By Kevin Drawbaugh

WASHINGTON, Oct 28 (Reuters) – If Republicans make big gains in U.S. Congressional elections on Tuesday, as expected, Wall Street and big banks will have sweet, but incomplete, revenge on Democrats who drove through sweeping financial reforms against industry opposition.

The likeliest outcome of Democrats losing control of one or both chambers of Congress will be divided government and two years of legislative gridlock on issues important to the financial services sector, said policy analysts and aides.

That means the sector’s regulatory headaches — near migraine level following the enactment in July of the Dodd-Frank Wall Street Reform and Consumer Protection Act — won’t get worse, but probably won’t get much better, either.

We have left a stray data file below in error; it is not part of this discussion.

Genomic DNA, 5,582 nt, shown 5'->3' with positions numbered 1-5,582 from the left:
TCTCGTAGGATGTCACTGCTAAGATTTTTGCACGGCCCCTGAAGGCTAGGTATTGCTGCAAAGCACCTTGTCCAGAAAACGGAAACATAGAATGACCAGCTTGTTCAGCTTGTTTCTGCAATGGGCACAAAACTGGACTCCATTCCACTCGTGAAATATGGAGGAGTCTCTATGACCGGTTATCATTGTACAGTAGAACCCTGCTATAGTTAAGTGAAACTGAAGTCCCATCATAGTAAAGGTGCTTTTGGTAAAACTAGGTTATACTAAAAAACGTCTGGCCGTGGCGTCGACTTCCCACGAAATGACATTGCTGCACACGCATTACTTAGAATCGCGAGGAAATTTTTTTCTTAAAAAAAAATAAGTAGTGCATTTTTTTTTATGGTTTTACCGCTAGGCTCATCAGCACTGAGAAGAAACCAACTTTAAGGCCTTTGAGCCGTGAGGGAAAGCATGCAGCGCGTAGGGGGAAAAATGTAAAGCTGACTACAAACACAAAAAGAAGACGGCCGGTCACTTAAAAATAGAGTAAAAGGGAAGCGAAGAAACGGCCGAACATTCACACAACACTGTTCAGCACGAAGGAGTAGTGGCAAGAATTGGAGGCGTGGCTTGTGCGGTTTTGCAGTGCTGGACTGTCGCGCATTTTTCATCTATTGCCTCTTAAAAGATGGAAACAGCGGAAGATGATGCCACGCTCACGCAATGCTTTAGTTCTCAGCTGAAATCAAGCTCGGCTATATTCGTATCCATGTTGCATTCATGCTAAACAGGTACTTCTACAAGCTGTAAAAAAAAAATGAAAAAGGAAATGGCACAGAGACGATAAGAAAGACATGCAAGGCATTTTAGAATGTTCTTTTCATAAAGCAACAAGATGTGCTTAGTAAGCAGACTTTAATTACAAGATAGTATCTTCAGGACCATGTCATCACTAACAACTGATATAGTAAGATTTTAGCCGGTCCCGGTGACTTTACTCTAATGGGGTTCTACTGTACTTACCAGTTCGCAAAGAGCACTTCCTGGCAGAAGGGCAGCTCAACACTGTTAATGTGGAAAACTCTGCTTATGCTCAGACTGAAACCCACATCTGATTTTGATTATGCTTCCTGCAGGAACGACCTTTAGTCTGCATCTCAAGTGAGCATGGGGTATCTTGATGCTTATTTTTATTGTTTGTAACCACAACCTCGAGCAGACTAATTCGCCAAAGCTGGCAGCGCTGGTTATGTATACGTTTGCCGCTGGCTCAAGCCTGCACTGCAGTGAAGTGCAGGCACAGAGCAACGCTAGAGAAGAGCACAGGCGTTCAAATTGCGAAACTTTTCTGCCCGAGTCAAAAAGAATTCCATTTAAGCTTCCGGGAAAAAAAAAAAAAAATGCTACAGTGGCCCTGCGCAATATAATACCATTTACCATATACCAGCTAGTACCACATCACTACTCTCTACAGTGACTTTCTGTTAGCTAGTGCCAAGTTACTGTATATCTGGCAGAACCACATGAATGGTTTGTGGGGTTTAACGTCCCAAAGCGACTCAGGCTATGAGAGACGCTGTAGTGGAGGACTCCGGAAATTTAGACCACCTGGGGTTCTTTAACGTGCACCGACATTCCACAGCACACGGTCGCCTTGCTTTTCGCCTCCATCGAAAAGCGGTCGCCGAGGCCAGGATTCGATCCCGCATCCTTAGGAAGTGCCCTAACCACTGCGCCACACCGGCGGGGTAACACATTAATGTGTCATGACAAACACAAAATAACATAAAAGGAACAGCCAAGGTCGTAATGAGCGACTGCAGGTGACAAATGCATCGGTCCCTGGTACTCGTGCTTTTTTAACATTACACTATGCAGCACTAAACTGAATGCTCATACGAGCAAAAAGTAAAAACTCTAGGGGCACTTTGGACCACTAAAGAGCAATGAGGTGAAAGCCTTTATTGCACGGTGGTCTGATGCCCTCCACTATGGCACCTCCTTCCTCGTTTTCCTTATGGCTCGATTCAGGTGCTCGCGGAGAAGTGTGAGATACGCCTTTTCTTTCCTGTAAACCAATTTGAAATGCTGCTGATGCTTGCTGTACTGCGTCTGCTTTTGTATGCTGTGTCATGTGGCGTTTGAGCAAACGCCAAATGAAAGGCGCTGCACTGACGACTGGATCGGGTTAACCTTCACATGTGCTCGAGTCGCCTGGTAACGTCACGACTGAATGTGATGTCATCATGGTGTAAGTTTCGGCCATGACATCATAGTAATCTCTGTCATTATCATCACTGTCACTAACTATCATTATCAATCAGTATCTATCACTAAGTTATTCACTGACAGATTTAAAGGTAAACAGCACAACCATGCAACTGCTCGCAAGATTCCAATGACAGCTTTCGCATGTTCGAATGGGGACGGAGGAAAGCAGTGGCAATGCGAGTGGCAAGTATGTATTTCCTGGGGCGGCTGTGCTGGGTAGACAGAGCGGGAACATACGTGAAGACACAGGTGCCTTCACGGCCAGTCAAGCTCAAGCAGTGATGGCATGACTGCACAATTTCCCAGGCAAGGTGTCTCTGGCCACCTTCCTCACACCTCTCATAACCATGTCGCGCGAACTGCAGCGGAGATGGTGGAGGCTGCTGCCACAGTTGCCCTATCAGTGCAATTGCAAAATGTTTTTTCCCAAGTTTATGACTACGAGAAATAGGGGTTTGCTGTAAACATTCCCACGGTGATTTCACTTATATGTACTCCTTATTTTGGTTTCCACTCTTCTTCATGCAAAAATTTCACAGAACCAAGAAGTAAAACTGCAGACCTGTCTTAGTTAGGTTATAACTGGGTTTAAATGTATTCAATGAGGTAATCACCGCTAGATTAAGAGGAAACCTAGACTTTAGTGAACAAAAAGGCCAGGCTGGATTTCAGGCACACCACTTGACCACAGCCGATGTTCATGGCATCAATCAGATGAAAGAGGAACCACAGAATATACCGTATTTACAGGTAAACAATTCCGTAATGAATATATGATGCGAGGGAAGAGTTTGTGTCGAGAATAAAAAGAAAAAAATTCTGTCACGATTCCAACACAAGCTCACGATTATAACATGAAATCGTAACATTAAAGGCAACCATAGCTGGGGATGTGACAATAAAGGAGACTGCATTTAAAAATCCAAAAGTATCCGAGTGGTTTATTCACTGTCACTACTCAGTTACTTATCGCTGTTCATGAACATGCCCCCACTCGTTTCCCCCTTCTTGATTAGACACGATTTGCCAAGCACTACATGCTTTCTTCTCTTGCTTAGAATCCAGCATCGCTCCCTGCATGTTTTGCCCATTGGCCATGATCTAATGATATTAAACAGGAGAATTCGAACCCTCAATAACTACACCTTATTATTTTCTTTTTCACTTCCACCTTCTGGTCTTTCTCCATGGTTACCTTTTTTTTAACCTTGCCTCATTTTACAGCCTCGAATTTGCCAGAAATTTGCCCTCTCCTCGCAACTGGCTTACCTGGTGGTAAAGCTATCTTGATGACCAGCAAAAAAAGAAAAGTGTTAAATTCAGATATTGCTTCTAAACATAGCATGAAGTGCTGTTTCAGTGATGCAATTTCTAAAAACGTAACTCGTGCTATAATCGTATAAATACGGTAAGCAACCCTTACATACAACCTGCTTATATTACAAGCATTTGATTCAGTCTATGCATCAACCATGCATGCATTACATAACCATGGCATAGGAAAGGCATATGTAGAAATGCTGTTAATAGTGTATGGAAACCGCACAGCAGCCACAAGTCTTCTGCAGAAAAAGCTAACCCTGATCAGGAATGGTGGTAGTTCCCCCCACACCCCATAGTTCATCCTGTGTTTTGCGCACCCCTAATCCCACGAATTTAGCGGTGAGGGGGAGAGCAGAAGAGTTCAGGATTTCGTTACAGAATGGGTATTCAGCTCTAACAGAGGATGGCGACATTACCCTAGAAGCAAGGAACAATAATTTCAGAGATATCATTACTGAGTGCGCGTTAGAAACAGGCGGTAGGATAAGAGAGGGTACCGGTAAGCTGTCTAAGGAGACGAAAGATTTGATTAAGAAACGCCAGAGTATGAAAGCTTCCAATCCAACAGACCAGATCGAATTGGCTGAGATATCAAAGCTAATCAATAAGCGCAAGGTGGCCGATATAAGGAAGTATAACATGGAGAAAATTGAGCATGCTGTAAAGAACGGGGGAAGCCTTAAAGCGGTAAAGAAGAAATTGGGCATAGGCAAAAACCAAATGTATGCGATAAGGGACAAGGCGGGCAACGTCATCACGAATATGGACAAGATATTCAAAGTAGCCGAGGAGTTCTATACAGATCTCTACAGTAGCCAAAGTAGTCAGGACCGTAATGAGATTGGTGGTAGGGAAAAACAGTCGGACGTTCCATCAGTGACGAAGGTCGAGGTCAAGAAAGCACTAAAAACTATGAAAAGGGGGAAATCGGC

“We expect two years of deep gridlock … Nibbling at the edges of Dodd-Frank and some cosmetic changes to the new law are possible. Fundamental changes are highly unlikely,” said Brian Gardner, policy analyst at Keefe, Bruyette & Woods.

That outlook could shift if a new breed of far-right Tea Party activists being swept into power pushes the Republican Party to confrontational extremes, which is a possibility. One scenario might be an effort to strangle Dodd-Frank by depriving regulators of funding needed to implement it, aides said.